Geoffrey Rush defamation suit: What the court documents reveal about the actor’s claims
The 66-year-old actor has launched defamation proceedings against the tabloid, with a statement of claim filed in the Federal Court today.
The documents also allege that Rush was forced out of his role as the AACTA president, rather than voluntarily stepping aside, as he told the media on the weekend.
Who is he suing?
The 2012 Australian of Year is suing the owner of The Daily Telegraph, Nationwide News Pty Limited, and the journalist who penned the articles, Jonathon Moran.
Moran is a reporter for the Confidential section of the newspaper which reports on entertainment news and celebrity gossip.
His reporting was on the front page of the print publication and widely distributed online when the stories were published.
What is he suing for?
The statement of claim lodged by Rush’s lawyers takes aim at a series of articles, headlines and social media.
The first complaint is about the newspaper’s billboard on November 30, a poster usually seen on the outside of newsagents, which said: “WORLD EXCLUSIVE: Geoffrey Rush in scandal claims, theatre company confirms ‘inappropriate behaviour’.”
The court documents allege the implication was that Rush had “engaged in scandalously inappropriate behaviour” and “inappropriate behaviour of a sexual nature” in the theatre.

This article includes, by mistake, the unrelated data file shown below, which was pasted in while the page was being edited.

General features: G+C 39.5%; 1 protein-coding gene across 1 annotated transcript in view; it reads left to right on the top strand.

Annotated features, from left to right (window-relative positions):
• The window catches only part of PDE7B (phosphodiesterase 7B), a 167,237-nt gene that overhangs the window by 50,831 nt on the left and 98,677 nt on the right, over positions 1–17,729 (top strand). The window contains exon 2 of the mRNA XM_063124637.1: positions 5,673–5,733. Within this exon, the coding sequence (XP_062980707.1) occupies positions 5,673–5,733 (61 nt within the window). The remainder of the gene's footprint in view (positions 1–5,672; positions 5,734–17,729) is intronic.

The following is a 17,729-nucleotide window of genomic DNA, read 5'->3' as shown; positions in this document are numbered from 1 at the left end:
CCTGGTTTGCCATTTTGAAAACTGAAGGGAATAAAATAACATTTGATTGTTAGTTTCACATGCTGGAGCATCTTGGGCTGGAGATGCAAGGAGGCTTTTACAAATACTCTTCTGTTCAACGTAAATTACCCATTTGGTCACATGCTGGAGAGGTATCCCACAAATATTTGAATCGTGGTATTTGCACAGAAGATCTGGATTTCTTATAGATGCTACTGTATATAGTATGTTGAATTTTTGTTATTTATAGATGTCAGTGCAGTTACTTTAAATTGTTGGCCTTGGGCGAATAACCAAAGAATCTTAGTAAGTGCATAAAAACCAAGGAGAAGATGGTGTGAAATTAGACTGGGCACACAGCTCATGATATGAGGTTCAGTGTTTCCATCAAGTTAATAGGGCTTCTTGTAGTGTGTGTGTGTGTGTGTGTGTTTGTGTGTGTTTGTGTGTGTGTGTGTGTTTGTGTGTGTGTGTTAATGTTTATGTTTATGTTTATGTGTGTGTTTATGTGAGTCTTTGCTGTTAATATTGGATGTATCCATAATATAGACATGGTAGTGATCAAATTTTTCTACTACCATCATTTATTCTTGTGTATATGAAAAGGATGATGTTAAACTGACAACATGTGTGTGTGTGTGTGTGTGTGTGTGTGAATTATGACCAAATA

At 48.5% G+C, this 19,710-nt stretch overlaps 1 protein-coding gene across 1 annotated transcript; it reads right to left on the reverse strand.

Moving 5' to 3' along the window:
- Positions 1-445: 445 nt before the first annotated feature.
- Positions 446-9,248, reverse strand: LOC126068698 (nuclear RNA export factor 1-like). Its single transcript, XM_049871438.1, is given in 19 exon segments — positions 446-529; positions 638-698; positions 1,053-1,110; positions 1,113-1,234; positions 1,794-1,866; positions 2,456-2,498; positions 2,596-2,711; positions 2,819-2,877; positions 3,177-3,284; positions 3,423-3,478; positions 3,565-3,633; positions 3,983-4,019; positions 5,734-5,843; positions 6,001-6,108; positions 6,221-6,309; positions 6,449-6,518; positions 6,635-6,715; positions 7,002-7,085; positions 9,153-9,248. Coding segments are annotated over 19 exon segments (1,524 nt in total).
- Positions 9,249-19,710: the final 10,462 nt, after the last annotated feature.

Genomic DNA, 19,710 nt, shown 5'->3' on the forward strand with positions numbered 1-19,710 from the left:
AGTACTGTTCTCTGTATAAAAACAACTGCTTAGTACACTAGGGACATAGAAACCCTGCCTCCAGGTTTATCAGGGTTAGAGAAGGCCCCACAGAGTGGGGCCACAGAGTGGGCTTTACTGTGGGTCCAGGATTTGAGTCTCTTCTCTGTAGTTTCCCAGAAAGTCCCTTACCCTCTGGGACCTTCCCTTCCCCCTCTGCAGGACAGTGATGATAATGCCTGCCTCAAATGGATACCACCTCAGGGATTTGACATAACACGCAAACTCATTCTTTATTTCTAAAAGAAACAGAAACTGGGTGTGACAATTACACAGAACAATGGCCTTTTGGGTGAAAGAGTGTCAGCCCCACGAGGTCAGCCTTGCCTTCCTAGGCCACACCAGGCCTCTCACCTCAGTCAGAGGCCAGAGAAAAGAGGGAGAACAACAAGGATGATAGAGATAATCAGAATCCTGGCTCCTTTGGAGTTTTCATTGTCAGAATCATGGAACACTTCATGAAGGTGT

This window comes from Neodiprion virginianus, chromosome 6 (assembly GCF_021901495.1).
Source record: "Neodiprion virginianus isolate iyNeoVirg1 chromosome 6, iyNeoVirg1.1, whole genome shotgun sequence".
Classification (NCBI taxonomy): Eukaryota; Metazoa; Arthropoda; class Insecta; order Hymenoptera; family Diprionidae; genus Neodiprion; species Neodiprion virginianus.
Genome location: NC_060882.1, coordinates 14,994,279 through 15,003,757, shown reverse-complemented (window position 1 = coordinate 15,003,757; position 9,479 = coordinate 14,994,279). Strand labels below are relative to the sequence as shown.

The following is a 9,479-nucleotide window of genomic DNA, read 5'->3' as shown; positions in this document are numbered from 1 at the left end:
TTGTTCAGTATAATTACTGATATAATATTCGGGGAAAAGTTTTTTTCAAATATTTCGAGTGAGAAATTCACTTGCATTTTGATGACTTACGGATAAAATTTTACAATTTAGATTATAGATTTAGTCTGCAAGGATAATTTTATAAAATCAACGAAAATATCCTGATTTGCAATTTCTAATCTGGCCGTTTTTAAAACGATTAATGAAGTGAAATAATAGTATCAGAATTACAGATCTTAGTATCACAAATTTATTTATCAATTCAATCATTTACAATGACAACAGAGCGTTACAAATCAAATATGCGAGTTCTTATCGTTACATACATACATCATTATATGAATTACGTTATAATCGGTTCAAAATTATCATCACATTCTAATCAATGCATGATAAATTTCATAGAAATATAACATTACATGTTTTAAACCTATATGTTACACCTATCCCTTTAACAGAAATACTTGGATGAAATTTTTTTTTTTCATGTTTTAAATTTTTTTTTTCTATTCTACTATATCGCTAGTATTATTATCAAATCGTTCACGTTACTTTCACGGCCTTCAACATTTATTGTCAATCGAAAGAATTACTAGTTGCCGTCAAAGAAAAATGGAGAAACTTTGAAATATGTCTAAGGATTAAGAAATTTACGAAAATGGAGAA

The next issue was about the article published that same day which was run with the front page headline: “KING LEER: World Exclusive Oscar-winner Rush denies ‘inappropriate behaviour’ during Sydney stage show.”
The lawyers claim the article, billboard and headlines had defamatory meaning and made Rush out to be a “pervert” a “sexual predator” and had engaged in “inappropriate behaviour” against another person in the Sydney Theatre Company’s 2015 production of King Lear.
The second article which Rush’s lawyers raised as a problem was published on December 1 with the headline “WE’RE WITH YOU: Theatre cast back accuser as Rush denies ‘touching'”.
Do Australia’s strict defamation laws help protect high-profile abusers?
Last week, ABC Sydney broadcaster, author and journalist Richard Glover posted a link to a feature article he’d written about Don Burke in 1991.
Published in Fairfax’s Good Weekend, the piece offers an at-times damning depiction of Burke as an ultra-controlling narcissist, but hints at worse.
It added to a chorus of accounts that suggested the allegations of sexual harassment by the Burke’s Backyard presenter were something of an open secret for decades.
So why did such allegations never make it to print?
“Don Burke is a resident in New South Wales. Sydney is regarded as a defamation capital of the world, so there is a greater risk that he would sue,” leading media lawyer Peter Bartlett says.
“We’re in the unfortunate position that we have some of the most restrictive media laws in the world.”
A partner with Minter Ellison, Mr Bartlett has provided defamation advice to Fairfax Media for decades.
He believes that too often, our laws stop allegations coming to the light.